Establishing lung lymphatic drainage is thought to be important for successful lung transplantation. To date, there has been a complete absence of knowledge of how lymphatic connections are reestablished after lung transplant, despite evidence suggesting that this does indeed occur. The present study aimed to elucidate whether and how lymphatic anastomosis occurs after lung transplant.
An orthotopic murine model of lung transplant using lymphatic reporter mice and whole mount immunohistochemistry was used to evaluate the lymphatic vasculature and donor-host connections after lung transplantation.
Immunohistochemistry of transplanted lungs demonstrated robust lymphatic vessels, and functional assays demonstrated lymphatic drainage in the transplanted lung that was comparable with that in native lungs. Lymphatic vessels in the donor lung exhibited active sprouting toward the host at the anastomosis within the first 3 days after lung transplantation, with more numerous and complex lymphatic sprouting developing thereafter. Donor lymphatic vessels were numerous at the site of anastomosis by day 14 after lung transplantation and formed physical connections with host lymphatic vessels, demonstrating a mechanism by which lymphatic drainage is reestablished in the transplanted lung.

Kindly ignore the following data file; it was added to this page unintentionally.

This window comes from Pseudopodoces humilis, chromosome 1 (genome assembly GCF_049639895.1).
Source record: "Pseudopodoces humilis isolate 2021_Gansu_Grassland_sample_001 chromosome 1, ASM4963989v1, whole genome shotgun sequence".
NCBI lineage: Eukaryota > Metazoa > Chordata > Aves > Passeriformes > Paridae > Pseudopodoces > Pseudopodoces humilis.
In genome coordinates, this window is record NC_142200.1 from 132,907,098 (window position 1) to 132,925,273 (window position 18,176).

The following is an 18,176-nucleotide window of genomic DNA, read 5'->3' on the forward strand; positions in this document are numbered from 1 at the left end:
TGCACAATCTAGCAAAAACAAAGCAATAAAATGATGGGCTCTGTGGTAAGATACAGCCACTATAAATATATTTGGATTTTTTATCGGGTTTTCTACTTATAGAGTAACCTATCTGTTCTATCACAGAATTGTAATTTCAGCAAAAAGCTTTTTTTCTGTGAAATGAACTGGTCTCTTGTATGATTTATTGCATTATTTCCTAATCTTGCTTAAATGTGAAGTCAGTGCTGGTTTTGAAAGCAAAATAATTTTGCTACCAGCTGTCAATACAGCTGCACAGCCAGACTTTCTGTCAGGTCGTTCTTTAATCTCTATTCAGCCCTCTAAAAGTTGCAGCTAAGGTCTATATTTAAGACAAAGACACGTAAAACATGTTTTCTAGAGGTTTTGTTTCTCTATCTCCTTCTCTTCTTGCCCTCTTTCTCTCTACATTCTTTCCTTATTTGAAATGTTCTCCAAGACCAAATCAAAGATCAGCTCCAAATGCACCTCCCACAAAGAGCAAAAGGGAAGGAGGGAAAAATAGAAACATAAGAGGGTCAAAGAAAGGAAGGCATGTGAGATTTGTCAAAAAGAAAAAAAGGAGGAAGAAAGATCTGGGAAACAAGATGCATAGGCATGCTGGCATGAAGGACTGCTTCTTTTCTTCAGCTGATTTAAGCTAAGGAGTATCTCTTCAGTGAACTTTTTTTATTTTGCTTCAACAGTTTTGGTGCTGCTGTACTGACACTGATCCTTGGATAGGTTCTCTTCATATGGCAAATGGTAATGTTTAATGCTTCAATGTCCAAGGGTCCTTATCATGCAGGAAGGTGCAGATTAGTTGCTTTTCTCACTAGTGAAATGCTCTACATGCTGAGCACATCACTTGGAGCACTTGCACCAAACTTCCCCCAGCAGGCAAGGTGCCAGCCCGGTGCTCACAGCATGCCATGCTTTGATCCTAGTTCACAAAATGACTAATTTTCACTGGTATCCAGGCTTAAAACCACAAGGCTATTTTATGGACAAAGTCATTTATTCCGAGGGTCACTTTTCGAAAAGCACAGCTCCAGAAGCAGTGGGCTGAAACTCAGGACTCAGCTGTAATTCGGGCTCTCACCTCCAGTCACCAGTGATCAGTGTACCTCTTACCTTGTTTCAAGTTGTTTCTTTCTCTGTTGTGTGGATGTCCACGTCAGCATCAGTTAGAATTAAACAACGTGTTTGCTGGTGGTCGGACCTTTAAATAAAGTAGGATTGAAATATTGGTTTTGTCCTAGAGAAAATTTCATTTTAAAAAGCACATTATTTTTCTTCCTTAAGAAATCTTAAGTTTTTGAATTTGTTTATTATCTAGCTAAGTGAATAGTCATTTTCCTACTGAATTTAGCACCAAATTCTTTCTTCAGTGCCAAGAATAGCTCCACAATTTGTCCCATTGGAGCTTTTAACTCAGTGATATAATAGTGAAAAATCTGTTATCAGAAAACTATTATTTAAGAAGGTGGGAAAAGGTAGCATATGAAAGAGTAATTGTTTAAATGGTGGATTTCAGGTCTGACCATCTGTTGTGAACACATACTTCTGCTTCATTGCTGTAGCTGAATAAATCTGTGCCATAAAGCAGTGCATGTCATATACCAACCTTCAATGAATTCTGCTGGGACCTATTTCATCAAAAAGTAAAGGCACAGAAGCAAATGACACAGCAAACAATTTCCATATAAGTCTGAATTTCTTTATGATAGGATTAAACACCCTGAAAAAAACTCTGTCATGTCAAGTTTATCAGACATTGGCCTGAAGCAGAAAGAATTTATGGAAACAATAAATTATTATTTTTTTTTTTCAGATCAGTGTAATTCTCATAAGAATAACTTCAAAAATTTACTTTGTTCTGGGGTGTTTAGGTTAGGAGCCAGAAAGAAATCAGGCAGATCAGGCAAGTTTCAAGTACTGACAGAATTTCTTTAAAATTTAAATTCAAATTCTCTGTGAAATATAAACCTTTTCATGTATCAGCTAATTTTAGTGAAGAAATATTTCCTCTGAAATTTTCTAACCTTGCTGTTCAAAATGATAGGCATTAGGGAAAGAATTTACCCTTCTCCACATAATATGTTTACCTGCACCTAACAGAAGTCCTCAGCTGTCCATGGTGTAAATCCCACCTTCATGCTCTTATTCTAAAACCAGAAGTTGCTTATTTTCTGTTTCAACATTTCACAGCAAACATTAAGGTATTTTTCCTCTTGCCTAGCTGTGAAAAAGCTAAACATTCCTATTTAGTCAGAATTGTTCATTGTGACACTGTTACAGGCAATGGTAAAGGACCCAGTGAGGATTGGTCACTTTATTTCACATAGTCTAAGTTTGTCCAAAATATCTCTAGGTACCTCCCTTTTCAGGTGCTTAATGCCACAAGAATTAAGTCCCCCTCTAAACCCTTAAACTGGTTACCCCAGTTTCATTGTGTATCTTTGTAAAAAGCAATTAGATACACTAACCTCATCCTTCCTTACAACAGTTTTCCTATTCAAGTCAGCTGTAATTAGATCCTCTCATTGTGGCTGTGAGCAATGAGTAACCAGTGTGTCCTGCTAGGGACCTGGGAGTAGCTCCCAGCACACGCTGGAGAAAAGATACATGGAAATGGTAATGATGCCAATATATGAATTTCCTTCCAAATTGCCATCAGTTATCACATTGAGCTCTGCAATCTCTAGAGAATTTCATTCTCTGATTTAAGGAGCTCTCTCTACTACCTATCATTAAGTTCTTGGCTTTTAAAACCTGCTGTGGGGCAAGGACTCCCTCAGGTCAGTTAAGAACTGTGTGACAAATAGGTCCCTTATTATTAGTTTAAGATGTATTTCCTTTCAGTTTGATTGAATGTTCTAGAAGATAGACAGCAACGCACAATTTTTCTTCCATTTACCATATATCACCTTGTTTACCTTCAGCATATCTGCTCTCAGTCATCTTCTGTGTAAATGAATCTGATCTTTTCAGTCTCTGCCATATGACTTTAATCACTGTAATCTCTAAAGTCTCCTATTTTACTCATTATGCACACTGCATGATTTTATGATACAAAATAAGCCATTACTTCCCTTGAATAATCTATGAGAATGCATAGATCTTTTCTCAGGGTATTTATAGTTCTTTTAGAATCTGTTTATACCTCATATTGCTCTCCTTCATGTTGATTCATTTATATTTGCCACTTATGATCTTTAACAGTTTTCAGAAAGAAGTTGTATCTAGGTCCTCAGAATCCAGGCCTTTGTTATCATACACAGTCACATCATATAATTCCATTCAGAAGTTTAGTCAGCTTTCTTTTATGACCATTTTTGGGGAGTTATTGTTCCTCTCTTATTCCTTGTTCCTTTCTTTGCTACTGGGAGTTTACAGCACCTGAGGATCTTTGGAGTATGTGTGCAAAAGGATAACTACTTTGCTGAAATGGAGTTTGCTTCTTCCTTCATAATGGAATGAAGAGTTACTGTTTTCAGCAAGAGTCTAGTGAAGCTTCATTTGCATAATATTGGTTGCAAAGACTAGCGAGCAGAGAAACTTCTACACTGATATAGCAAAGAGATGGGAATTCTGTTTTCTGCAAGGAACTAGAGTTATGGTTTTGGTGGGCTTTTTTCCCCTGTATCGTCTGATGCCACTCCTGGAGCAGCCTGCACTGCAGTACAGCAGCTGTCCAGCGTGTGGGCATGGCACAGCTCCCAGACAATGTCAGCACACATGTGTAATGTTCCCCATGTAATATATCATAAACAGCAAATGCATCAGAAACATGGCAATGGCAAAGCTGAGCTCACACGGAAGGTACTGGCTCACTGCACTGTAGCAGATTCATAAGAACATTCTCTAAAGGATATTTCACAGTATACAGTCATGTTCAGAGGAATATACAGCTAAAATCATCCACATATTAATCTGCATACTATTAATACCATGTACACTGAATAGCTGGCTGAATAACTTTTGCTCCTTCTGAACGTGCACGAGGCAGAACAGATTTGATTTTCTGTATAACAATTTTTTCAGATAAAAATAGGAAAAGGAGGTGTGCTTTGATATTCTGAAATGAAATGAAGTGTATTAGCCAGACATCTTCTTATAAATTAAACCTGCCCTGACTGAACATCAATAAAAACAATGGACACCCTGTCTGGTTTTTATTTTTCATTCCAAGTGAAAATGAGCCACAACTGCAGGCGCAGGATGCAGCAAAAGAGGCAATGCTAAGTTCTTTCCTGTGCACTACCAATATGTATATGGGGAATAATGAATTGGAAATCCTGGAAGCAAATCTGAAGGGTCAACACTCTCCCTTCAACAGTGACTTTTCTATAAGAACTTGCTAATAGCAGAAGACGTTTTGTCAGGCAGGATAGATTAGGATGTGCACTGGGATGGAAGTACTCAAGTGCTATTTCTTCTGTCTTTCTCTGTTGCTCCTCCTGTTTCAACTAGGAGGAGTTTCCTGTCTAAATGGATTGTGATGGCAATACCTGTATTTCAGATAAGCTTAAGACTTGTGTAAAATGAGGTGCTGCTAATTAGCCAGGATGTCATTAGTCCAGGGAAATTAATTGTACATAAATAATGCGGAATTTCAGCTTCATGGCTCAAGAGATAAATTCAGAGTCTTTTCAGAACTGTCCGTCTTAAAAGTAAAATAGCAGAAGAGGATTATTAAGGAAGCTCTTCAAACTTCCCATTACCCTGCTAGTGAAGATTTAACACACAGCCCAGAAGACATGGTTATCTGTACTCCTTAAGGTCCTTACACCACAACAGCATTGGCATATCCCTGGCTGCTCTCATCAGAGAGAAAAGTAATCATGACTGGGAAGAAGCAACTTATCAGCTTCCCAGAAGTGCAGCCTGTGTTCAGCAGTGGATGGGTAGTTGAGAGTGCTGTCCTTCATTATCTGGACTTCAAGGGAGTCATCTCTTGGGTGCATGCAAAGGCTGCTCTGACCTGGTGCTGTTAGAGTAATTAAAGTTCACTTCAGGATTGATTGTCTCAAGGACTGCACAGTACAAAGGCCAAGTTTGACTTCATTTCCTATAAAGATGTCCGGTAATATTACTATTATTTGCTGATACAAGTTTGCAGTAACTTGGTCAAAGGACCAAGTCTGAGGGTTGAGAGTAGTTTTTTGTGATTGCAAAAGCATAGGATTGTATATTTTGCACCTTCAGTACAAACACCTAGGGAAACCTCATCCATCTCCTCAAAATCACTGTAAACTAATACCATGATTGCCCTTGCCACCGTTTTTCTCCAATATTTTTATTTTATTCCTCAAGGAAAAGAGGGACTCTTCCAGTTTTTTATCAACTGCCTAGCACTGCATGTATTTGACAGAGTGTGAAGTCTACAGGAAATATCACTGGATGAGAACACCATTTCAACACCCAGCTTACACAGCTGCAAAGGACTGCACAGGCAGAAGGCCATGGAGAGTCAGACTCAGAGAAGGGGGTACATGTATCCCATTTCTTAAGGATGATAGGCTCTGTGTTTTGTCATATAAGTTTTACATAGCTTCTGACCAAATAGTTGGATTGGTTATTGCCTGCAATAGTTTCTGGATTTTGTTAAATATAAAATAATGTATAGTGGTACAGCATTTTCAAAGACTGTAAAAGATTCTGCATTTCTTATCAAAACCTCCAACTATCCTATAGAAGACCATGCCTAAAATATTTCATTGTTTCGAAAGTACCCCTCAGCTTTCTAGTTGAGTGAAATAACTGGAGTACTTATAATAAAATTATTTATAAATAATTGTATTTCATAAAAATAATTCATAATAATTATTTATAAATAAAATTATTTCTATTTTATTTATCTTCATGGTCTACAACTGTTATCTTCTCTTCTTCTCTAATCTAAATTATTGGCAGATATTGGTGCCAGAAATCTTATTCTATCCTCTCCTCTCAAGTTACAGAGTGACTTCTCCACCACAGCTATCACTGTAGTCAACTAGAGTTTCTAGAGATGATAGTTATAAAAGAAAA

Lymphatic drainage after lung transplantation is established by active sprouting of donor lymphatic vessels towards the host and the formation of donor-host lymphatic connections at the level of the transplant anastomosis.